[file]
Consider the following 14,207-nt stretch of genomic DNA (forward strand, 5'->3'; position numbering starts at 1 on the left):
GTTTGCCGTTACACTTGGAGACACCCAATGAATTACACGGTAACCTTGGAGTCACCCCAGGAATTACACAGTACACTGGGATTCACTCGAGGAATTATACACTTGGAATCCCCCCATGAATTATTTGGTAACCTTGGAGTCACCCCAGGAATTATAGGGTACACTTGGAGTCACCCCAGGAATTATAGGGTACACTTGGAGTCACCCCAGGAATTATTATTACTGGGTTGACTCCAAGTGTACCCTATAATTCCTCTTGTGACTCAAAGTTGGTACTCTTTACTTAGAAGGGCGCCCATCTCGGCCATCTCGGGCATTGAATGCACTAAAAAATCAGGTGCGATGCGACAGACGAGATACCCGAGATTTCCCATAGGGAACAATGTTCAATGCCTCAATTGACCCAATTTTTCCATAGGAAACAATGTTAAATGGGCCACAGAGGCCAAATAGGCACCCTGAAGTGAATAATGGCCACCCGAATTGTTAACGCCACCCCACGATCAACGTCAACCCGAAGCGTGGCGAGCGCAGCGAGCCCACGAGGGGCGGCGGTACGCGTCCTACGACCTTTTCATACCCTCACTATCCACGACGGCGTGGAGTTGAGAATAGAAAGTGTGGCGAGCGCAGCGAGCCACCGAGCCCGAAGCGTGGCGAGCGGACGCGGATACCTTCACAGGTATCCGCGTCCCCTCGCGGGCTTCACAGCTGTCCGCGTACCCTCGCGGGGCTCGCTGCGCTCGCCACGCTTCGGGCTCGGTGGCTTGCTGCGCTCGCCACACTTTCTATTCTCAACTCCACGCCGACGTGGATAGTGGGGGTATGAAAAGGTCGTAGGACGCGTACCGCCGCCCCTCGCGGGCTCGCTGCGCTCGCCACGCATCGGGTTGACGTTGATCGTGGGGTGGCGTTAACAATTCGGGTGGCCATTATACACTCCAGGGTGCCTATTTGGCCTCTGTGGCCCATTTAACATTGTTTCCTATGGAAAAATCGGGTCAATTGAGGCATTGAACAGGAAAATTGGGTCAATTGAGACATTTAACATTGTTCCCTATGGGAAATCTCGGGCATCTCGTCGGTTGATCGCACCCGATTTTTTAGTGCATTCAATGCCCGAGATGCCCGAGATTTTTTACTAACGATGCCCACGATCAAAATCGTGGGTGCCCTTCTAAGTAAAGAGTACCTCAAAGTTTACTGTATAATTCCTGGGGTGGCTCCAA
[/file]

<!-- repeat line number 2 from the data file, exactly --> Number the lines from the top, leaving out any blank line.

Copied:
GTTTGCCGTTACACTTGGAGACACCCAATGAATTACACGGTAACCTTGGAGTCACCCCAGGAATTACACAGTACACTGGGATTCACTCGAGGAATTATACACTTGGAATCCCCCCATGAATTATTTGGTAACCTTGGAGTCACCCCAGGAATTATAGGGTACACTTGGAGTCACCCCAGGAATTATAGGGTACACTTGGAGTCACCCCAGGAATTATTATTACTGGGTTGACTCCAAGTGTACCCTATAATTCCTCTTGTGACTCAAAGTTGGTACTCTTTACTTAGAAGGGCGCCCATCTCGGCCATCTCGGGCATTGAATGCACTAAAAAATCAGGTGCGATGCGACAGACGAGATACCCGAGATTTCCCATAGGGAACAATGTTCAATGCCTCAATTGACCCAATTTTTCCATAGGAAACAATGTTAAATGGGCCACAGAGGCCAAATAGGCACCCTGAAGTGAATAATGGCCACCCGAATTGTTAACGCCACCCCACGATCAACGTCAACCCGAAGCGTGGCGAGCGCAGCGAGCCCACGAGGGGCGGCGGTACGCGTCCTACGACCTTTTCATACCCTCACTATCCACGACGGCGTGGAGTTGAGAATAGAAAGTGTGGCGAGCGCAGCGAGCCACCGAGCCCGAAGCGTGGCGAGCGGACGCGGATACCTTCACAGGTATCCGCGTCCCCTCGCGGGCTTCACAGCTGTCCGCGTACCCTCGCGGGGCTCGCTGCGCTCGCCACGCTTCGGGCTCGGTGGCTTGCTGCGCTCGCCACACTTTCTATTCTCAACTCCACGCCGACGTGGATAGTGGGGGTATGAAAAGGTCGTAGGACGCGTACCGCCGCCCCTCGCGGGCTCGCTGCGCTCGCCACGCATCGGGTTGACGTTGATCGTGGGGTGGCGTTAACAATTCGGGTGGCCATTATACACTCCAGGGTGCCTATTTGGCCTCTGTGGCCCATTTAACATTGTTTCCTATGGAAAAATCGGGTCAATTGAGGCATTGAACAGGAAAATTGGGTCAATTGAGACATTTAACATTGTTCCCTATGGGAAATCTCGGGCATCTCGTCGGTTGATCGCACCCGATTTTTTAGTGCATTCAATGCCCGAGATGCCCGAGATTTTTTACTAACGATGCCCACGATCAAAATCGTGGGTGCCCTTCTAAGTAAAGAGTACCTCAAAGTTTACTGTATAATTCCTGGGGTGGCTCCAA